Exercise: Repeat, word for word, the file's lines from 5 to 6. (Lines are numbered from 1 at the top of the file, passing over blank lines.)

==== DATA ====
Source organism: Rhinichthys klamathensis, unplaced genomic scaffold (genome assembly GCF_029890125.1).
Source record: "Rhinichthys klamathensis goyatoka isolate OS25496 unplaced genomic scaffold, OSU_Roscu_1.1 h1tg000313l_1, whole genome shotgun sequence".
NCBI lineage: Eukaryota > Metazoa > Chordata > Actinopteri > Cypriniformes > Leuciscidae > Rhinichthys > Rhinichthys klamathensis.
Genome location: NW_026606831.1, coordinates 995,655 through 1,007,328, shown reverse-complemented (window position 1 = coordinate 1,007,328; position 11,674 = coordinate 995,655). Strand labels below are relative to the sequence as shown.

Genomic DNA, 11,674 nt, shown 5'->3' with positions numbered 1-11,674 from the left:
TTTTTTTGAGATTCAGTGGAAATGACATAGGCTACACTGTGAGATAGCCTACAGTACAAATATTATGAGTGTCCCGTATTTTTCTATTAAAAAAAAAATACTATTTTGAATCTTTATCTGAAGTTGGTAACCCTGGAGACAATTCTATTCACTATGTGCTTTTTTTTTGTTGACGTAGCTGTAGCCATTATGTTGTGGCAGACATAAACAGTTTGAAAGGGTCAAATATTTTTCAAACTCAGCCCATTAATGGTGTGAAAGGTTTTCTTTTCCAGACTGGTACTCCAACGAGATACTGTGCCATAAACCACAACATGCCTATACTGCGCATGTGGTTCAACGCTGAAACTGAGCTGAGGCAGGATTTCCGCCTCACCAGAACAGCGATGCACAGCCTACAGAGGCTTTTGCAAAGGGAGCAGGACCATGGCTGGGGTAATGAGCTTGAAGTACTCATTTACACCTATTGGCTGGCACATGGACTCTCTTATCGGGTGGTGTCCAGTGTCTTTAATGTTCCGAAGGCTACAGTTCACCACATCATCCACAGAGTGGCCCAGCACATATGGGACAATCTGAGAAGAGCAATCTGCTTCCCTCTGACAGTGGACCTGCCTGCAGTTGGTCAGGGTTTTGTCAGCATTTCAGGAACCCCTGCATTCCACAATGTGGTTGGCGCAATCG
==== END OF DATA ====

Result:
Genomic DNA, 11,674 nt, shown 5'->3' with positions numbered 1-11,674 from the left:
TTTTTTTGAGATTCAGTGGAAATGACATAGGCTACACTGTGAGATAGCCTACAGTACAAATATTATGAGTGTCCCGTATTTTTCTATTAAAAAAAAAATACTATTTTGAATCTTTATCTGAAGTTGGTAACCCTGGAGACAATTCTATTCACTATGTGCTTTTTTTTTGTTGACGTAGCTGTAGCCATTATGTTGTGGCAGACATAAACAGTTTGAAAGGGTCAAATATTTTTCAAACTCAGCCCATTAATGGTGTGAAAGGTTTTCTTTTCCAGACTGGTACTCCAACGAGATACTGTGCCATAAACCACAACATGCCTATACTGCGCATGTGGTTCAACGCTGAAACTGAGCTGAGGCAGGATTTCCGCCTCACCAGAACAGCGATGCACAGCCTACAGAGGCTTTTGCAAAGGGAGCAGGACCATGGCTGGGGTAATGAGCTTGAAGTACTCATTTACACCTATTGGCTGGCACATGGACTCTCTTATCGGGTGGTGTCCAGTGTCTTTAATGTTCCGAAGGCTACAGTTCACCACATCATCCACAGAGTGGCCCAGCACATATGGGACAATCTGAGAAGAGCAATCTGCTTCCCTCTGACAGTGGACCTGCCTGCAGTTGGTCAGGGTTTTGTCAGCATTTCAGGAACCCCTGCATTCCACAATGTGGTTGGCGCAATCG